This is the story of my motivation to create Luper, a simple contact reminder app turned personal relationship manager, and the sense of purpose obtained from creating the app.
There are two parts to this post: the how and the why? In the how, I describe how I created the app from idea to launch even though I’m not a developer. In the why, I discuss the reasons and the driving forces that made me want to get Luper out there in the first place and the internal driving forces behind creating the app.
There I was driving home from work, stuck in traffic, and had just hung up the phone after talking with a longtime friend. We have a wide range of topics that we talk about but this time one specific topic stuck with me. We talked about how our circle of close friends got smaller and smaller. It’s a natural occurrence to talk to people less or see people less as you get older because you become busy with your own career or family. We know that as we get older our number of friends gets smaller but knowing it and understanding it does not make it easier to accept.
I have 700 Facebook friends but how many of those friends are actual meaningful relationships? Maybe 100 if I’m being generous? Some are acquaintances, others are people I went to high school or college with, some are business colleagues, and of course family is a big portion of that number. It’s obvious that the number of friends online is no where near the actual circle of friends you have offline.
I also have a bad habit of forgetting to call people back or reply to their texts. I see the call or message but I’d be busy at work or frankly don’t feel like replying or calling back at that very moment. As time passes, that call or text becomes a distant memory and the person that made that call or sent that text will rarely send another text or call again. Unfortunately, that person sometimes also turns into a distant memory.
As I was driving that February of 2013, I thought how great it would be if there was an app to remind you to contact someone. Just like in the movie Inception where an idea implanted grows until it becomes an action, so was this idea that would become Luper. That long commute immediately became more interesting.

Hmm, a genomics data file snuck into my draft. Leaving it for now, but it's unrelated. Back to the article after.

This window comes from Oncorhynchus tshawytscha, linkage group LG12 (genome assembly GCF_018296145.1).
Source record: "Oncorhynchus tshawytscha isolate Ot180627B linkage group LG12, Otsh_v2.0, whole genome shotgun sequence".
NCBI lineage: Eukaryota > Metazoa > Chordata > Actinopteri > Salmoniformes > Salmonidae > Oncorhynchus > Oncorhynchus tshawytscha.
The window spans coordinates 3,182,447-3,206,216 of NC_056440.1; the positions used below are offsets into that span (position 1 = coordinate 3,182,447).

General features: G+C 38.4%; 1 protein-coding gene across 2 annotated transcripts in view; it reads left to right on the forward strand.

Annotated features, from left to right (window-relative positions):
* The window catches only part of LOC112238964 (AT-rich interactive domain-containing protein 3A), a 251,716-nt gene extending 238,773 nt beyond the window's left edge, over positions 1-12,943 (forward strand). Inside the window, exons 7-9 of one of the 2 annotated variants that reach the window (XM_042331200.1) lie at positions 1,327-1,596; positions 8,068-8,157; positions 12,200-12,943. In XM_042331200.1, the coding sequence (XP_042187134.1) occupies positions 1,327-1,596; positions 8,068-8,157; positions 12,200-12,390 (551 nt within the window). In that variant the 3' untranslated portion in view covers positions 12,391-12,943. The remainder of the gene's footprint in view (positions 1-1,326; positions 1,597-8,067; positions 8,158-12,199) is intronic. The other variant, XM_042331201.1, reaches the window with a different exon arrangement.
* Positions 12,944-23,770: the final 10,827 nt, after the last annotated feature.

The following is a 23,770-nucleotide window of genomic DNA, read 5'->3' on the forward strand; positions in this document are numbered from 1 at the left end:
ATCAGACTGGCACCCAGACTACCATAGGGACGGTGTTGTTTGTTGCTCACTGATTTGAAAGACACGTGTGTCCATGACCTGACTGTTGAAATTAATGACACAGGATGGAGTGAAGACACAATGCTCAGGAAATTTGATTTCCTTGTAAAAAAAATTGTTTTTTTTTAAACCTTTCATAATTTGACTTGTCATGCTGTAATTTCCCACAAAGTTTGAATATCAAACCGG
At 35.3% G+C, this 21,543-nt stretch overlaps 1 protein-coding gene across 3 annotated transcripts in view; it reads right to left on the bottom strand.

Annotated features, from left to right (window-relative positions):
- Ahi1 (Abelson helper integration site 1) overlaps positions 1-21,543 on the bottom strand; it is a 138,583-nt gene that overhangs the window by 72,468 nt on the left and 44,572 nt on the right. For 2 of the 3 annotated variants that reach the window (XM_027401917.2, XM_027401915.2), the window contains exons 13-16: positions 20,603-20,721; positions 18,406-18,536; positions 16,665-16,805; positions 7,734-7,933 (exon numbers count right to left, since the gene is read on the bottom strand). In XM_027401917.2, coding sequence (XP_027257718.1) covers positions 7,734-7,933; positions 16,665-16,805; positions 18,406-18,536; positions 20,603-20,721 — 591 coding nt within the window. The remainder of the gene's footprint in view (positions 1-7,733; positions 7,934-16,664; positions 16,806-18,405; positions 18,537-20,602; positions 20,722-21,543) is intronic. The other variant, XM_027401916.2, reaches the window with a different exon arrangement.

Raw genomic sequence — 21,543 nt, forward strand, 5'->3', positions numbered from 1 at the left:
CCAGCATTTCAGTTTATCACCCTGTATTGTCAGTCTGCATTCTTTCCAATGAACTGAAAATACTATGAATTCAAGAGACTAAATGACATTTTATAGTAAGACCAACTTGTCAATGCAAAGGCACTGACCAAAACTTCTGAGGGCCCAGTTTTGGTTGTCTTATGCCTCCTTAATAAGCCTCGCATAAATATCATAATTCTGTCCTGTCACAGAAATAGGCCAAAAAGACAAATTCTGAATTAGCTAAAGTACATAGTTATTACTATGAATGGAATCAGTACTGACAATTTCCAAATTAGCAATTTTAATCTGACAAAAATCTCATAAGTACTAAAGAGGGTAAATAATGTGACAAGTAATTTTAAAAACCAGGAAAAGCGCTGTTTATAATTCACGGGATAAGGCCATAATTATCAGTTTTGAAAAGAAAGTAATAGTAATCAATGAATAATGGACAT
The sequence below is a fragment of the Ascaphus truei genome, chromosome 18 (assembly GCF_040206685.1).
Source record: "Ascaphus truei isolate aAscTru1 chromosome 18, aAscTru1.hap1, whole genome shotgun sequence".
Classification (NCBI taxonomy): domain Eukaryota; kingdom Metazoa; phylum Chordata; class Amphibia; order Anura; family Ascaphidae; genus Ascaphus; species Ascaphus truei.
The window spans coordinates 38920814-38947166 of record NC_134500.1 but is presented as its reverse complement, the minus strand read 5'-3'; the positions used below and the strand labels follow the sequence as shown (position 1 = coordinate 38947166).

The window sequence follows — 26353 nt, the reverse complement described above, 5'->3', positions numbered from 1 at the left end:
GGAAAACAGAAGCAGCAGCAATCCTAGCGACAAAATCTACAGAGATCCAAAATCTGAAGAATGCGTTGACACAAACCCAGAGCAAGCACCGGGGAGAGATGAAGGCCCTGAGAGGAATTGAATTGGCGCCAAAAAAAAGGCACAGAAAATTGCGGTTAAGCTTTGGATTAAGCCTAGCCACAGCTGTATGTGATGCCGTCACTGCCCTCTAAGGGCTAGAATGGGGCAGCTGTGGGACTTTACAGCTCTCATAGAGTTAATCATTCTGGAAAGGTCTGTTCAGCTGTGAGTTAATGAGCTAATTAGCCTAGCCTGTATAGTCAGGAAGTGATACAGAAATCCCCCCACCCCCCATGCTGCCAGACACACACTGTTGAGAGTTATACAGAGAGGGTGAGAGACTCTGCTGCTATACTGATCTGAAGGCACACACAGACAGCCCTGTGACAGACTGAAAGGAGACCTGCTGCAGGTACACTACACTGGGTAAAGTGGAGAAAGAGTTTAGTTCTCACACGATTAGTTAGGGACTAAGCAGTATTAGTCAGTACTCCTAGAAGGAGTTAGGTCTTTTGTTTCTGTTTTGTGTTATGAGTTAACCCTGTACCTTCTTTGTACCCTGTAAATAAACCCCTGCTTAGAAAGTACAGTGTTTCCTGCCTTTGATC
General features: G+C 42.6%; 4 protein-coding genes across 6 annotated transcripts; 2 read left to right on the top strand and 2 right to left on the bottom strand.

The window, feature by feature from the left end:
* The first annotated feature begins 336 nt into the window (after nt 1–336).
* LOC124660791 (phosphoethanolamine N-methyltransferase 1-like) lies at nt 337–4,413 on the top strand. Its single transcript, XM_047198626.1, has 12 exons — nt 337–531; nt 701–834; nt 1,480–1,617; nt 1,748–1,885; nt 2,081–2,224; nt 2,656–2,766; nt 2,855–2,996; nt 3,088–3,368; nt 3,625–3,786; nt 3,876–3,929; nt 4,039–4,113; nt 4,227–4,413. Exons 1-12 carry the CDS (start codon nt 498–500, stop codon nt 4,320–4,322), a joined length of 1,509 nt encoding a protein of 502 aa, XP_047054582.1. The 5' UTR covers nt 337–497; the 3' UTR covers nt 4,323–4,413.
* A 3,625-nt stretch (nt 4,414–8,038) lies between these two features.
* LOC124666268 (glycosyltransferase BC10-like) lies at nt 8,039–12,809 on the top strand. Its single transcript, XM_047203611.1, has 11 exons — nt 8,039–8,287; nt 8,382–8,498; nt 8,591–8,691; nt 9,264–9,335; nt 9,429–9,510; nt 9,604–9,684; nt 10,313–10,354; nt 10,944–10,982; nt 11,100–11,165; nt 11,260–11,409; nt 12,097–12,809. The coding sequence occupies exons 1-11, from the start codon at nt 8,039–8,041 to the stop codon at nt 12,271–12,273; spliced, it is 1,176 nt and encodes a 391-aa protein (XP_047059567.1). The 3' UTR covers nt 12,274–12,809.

When you have a good idea, you immediately want to start working on it and not rest till you see it become a reality. I sat down and started drawing out the app and what it would look like and jotted down general ideas. I started thinking about how the app would work and the functionalites it would include. I started asking myself questions that would become the core of the app. What were the main contact methods a person uses to reach out to someone? What information would be required to setup a contact reminder? What are the different categories of elapsed time a person would need to remember to contact someone?
I thought about a calendar or a to-do list app. People can set reminders on these apps but what would the minimum extra step be for a user to prefer to use Luper to remind them to contact someone? What would set Luper apart from these apps? I thought about my own experience in using a calendar to remind me to contact someone. I would receive the reminder, but more times than not I would not follow through. I would still need to find the contact, input the contact information, and make the call, or write the text or email. Luper would eliminate that extra step by having the contact information ready and at the press of a button the call is made, and the text or email would be ready for the user to input. I thought this was the step that would make a user want to use Luper over a calendar or to-do list app.
I started thinking about names. People like to feel like they are a part of something, or feel like they are a part of a group of people. People want to feel like they are in the loop with their friends. I kept playing with “staying in the loop” and came up with looper. That was too close to the Bruce Willis movie that had recently come out, so I changed the oo to a u and it became Luper where the U is emphasisizing U the user and keeping you in the loop.
I outlined some initial wireframes in Keynote. I wanted an app that is mobile first and would be very simple to use with an intuitive approach. I didn’t want to add anything that wasn’t needed so the app would not become unnecessarily bloated. I knew this was my first iteration and my MVP (minimum viable product) so the bare minimums were important so I can first understand if I actually had something. I decided the minimum methods to contact someone, at least people a user would want to keep in touch with, would be by phone call, text, or email. I thought a person would need to contact someone either weekly, monthly, quarterly, every 6 months, or yearly depending on the type of relationship that person has with the user. To create a recurring contact reminder segment (which I would later call lup, pronounced like loop) a user would need the last time they contacted that person.
I’m not a developer and the few developers I knew were working on other projects but again, when you have an idea that you want to succeed you will find a way to make it work, so I posted a job on odesk.com for an iPhone developer. I got numerous replies and I went back and forth with many of them. I finally agreed on a developer from China to design (based on my wireframes) and develop the first version of Luper. This was within a week of first getting the idea for Luper.